HERMON, Maine (Reuters) - Maine has no plans to review shipments of crude through the state on rail lines after a deadly oil train derailment just across the border in the Quebec town of Lac-Megantic over the weekend, the state Department of Transportation said.
The train was hauling about 50,000 barrels of crude from North Dakota’s Bakken shale formation to Irving Oil’s 300,000 barrel per day (bpd) refinery in Saint John, New Brunswick.
A derailment and explosion early on Saturday near the small town of Lac-Megantic killed 13, with another 37 still missing Monday night, authorities said.
Nearly 30,000 bpd of crude crossed through Maine in March, up from under 2,000 bpd a year earlier, as part of a surge in oil by rail transit made possible by the U.S. shale boom. The growth in oil shipments through Maine has inspired protests among environmental groups in the state.
Ted Talbot, spokesman for the Maine Department of Transportation, called the Quebec accident “tragic,” but said the state had no plans to review movements of crude oil through Maine.
“It’s on the same parallel as a tractor-trailer accident. It’s private commerce and we don’t get involved,” Talbot said.
“There’s no appetite to curb or otherwise alter the shipments of crude in Maine,” he said.
While the cause of the disaster, which occurred on the Montreal, Maine & Atlantic Railway, has yet to be determined, environmentalists in Maine were quick to highlight the disaster as a wakeup call to the risks of the burgeoning crude transport trade that they have been protesting.
In the sleepy central Maine town of Fairfield on June 27, six protesters were arrested blocking tracks belonging to Pan Am Railways, just north of a yard where protesters alleged a train carrying Bakken crude was stationed.
At a small protest Monday outside the Montreal, Maine and Atlantic headquarters in Hermon, Maine, environmental activists spoke in French in a show of solidarity to neighbors in Quebec, then called for a moratorium on the transport of crude through the state, citing ailing infrastructure, inadequate safeguards and environmental risk.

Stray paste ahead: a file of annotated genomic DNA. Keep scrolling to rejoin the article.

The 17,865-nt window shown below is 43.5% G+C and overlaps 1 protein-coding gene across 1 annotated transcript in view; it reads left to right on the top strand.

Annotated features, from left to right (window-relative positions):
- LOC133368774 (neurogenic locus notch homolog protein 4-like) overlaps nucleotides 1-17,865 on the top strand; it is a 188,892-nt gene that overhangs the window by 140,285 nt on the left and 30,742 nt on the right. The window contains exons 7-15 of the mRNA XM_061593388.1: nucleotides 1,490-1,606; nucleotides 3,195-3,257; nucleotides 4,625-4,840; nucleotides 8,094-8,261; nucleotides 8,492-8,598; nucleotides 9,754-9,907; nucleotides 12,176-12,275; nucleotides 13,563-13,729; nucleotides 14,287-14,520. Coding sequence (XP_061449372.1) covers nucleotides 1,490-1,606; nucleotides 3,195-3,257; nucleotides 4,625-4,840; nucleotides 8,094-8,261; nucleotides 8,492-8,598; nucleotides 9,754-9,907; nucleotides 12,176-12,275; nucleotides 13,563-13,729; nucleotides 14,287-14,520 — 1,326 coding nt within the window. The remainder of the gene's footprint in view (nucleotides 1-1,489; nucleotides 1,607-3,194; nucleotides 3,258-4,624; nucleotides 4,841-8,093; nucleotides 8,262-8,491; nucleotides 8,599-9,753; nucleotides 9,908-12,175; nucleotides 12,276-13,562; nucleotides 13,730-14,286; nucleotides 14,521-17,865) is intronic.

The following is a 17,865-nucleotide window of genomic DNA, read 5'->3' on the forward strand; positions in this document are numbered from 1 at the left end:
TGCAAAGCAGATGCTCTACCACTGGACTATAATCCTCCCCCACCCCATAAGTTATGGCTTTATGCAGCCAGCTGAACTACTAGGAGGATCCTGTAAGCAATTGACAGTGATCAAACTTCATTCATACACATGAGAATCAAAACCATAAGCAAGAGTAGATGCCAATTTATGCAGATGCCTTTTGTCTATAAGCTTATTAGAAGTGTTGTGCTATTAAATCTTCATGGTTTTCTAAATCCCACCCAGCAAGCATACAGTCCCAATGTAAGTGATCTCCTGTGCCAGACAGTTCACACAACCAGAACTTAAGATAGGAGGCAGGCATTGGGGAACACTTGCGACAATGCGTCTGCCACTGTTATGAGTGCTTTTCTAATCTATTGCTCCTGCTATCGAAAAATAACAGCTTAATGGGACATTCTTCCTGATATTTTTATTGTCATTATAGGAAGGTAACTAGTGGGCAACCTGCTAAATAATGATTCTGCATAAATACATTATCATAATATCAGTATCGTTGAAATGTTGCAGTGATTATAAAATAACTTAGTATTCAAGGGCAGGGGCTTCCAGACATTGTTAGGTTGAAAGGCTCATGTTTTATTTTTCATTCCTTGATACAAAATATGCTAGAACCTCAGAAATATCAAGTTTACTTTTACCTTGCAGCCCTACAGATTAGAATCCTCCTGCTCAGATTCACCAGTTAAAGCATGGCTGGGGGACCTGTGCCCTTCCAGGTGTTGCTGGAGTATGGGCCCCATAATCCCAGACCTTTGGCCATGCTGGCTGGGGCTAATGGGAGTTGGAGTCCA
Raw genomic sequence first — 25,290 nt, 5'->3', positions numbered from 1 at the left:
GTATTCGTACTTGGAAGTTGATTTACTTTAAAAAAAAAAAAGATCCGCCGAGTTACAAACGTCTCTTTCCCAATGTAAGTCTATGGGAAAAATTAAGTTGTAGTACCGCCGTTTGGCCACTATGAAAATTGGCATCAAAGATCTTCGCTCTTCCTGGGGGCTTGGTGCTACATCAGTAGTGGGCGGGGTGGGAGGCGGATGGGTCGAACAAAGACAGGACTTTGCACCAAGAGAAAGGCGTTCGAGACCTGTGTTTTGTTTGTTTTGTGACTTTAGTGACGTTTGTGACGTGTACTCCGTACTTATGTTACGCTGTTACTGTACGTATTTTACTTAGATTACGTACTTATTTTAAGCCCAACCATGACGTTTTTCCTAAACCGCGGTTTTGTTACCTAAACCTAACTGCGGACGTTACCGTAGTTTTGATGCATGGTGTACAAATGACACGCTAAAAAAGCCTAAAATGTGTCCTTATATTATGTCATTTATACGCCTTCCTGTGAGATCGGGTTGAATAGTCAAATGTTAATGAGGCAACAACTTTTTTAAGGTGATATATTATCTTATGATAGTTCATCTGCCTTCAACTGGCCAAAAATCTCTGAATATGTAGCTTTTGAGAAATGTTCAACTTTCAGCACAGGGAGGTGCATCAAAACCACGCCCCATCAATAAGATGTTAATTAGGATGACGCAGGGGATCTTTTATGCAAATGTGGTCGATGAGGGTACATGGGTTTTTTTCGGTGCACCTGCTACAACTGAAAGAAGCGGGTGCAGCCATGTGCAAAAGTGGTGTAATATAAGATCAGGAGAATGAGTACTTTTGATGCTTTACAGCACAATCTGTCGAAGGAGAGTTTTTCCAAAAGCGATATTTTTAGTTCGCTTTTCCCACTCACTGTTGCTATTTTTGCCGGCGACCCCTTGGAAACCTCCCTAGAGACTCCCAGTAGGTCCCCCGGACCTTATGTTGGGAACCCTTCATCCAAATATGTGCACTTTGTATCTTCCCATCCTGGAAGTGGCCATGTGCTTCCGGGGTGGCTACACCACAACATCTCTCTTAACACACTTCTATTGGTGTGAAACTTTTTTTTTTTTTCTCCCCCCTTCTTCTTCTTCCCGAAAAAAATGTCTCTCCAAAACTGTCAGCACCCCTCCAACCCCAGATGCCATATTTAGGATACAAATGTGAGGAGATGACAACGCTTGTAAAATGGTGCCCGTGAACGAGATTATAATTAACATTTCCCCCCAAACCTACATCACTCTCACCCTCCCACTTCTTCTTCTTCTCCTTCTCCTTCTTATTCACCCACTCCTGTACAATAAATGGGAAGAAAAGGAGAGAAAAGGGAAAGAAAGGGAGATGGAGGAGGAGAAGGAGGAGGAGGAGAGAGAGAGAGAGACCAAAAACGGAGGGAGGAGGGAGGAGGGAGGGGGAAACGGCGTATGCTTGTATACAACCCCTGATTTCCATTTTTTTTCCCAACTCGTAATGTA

“The tragedy in Lac-Megantic is the inevitable result of a system that’s lost its moral compass,” said Reed Brugger, of Freedom, Maine, an organizer with 350 Maine and one of six protesters arrested blocking tracks last month in nearby Fairfield. “The insanity of this accident makes it a clarion call to find another path.”
An employee of Montreal, Maine and Atlantic Railways blocked access to the company’s headquarters nearby and said company officials declined to comment.
Glen Brand, an official at environmental advocates Sierra Club, echoed calls Monday for a moratorium, saying, “This is all risk and no gain” for Maine, and promised to pursue tougher safety laws and regulations in the coming legislative session.
All of Maine’s seven active freight railways are authorized to ship petroleum products, say transportation officials, though only two - Pan Am and Montreal, Maine and Atlantic - reported shipping crude in the past two years.
For companies like Pan Am, which shipped 2.3 million barrels of U.S. crude last year, the shipments are one way to offset its flagging coal transport business.
Talbot said that any discussions to change or improve safety for rail procedures would start at the federal level.
“Up to the point that the public outcry demands a reaction, government will stay out of private commerce,” he said. “When a crash happens, you hear about it, but you don’t hear about the many successful loads that pass through the state every day.”
Reporting by Dave Sherwood; editing by Matthew Lewis and Philip Barbara